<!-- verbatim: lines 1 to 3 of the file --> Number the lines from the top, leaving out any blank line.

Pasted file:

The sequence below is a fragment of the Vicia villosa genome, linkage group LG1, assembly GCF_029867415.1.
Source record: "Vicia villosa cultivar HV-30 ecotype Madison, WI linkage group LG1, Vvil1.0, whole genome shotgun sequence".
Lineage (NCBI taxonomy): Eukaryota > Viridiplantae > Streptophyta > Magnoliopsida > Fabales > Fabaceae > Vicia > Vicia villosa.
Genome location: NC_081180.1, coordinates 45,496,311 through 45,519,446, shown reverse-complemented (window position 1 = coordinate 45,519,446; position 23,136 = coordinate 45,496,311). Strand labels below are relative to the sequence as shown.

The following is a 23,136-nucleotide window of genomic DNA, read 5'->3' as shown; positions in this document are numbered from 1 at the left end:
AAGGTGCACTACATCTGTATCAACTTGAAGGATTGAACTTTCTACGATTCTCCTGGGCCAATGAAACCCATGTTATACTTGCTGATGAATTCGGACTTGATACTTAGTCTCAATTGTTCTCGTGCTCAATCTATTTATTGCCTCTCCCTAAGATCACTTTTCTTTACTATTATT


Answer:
The sequence below is a fragment of the Vicia villosa genome, linkage group LG1, assembly GCF_029867415.1.
Source record: "Vicia villosa cultivar HV-30 ecotype Madison, WI linkage group LG1, Vvil1.0, whole genome shotgun sequence".
Lineage (NCBI taxonomy): Eukaryota > Viridiplantae > Streptophyta > Magnoliopsida > Fabales > Fabaceae > Vicia > Vicia villosa.